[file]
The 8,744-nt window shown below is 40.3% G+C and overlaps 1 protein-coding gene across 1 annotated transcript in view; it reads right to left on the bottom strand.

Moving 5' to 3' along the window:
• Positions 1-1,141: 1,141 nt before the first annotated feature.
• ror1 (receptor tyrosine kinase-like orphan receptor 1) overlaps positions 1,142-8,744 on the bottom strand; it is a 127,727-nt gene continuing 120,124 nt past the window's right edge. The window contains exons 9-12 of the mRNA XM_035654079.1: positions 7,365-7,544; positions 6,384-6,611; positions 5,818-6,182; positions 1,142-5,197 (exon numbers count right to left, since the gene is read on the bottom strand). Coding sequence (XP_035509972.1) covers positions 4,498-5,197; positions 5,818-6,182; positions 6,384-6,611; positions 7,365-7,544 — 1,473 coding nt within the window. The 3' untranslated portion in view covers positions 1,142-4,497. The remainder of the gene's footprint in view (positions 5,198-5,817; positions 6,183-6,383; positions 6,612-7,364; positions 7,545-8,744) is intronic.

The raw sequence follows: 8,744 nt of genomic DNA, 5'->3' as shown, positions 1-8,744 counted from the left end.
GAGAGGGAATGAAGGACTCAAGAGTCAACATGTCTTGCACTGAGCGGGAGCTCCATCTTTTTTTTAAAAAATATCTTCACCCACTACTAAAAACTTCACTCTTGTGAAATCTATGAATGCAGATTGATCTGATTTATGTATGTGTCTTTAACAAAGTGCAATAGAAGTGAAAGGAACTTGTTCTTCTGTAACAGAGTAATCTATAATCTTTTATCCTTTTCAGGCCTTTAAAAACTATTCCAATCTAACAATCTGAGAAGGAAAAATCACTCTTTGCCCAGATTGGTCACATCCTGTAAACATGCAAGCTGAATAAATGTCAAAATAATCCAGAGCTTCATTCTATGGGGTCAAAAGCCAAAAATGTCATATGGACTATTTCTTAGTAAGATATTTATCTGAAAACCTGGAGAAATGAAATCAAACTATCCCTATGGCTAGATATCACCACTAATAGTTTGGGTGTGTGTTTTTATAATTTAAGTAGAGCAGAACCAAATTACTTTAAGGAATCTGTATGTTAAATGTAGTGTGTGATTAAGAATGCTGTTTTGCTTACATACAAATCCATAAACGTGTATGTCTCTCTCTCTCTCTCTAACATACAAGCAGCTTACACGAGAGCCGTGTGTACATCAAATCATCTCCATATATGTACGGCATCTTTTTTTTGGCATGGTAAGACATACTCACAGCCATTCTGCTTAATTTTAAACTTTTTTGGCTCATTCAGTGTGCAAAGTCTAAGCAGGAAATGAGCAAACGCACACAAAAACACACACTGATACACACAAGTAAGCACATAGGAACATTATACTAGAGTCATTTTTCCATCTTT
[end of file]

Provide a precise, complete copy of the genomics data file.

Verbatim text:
The 8,744-nt window shown below is 40.3% G+C and overlaps 1 protein-coding gene across 1 annotated transcript in view; it reads right to left on the bottom strand.

Moving 5' to 3' along the window:
• Positions 1-1,141: 1,141 nt before the first annotated feature.
• ror1 (receptor tyrosine kinase-like orphan receptor 1) overlaps positions 1,142-8,744 on the bottom strand; it is a 127,727-nt gene continuing 120,124 nt past the window's right edge. The window contains exons 9-12 of the mRNA XM_035654079.1: positions 7,365-7,544; positions 6,384-6,611; positions 5,818-6,182; positions 1,142-5,197 (exon numbers count right to left, since the gene is read on the bottom strand). Coding sequence (XP_035509972.1) covers positions 4,498-5,197; positions 5,818-6,182; positions 6,384-6,611; positions 7,365-7,544 — 1,473 coding nt within the window. The 3' untranslated portion in view covers positions 1,142-4,497. The remainder of the gene's footprint in view (positions 5,198-5,817; positions 6,183-6,383; positions 6,612-7,364; positions 7,545-8,744) is intronic.

The raw sequence follows: 8,744 nt of genomic DNA, 5'->3' as shown, positions 1-8,744 counted from the left end.
GAGAGGGAATGAAGGACTCAAGAGTCAACATGTCTTGCACTGAGCGGGAGCTCCATCTTTTTTTTAAAAAATATCTTCACCCACTACTAAAAACTTCACTCTTGTGAAATCTATGAATGCAGATTGATCTGATTTATGTATGTGTCTTTAACAAAGTGCAATAGAAGTGAAAGGAACTTGTTCTTCTGTAACAGAGTAATCTATAATCTTTTATCCTTTTCAGGCCTTTAAAAACTATTCCAATCTAACAATCTGAGAAGGAAAAATCACTCTTTGCCCAGATTGGTCACATCCTGTAAACATGCAAGCTGAATAAATGTCAAAATAATCCAGAGCTTCATTCTATGGGGTCAAAAGCCAAAAATGTCATATGGACTATTTCTTAGTAAGATATTTATCTGAAAACCTGGAGAAATGAAATCAAACTATCCCTATGGCTAGATATCACCACTAATAGTTTGGGTGTGTGTTTTTATAATTTAAGTAGAGCAGAACCAAATTACTTTAAGGAATCTGTATGTTAAATGTAGTGTGTGATTAAGAATGCTGTTTTGCTTACATACAAATCCATAAACGTGTATGTCTCTCTCTCTCTCTCTAACATACAAGCAGCTTACACGAGAGCCGTGTGTACATCAAATCATCTCCATATATGTACGGCATCTTTTTTTTGGCATGGTAAGACATACTCACAGCCATTCTGCTTAATTTTAAACTTTTTTGGCTCATTCAGTGTGCAAAGTCTAAGCAGGAAATGAGCAAACGCACACAAAAACACACACTGATACACACAAGTAAGCACATAGGAACATTATACTAGAGTCATTTTTCCATCTTT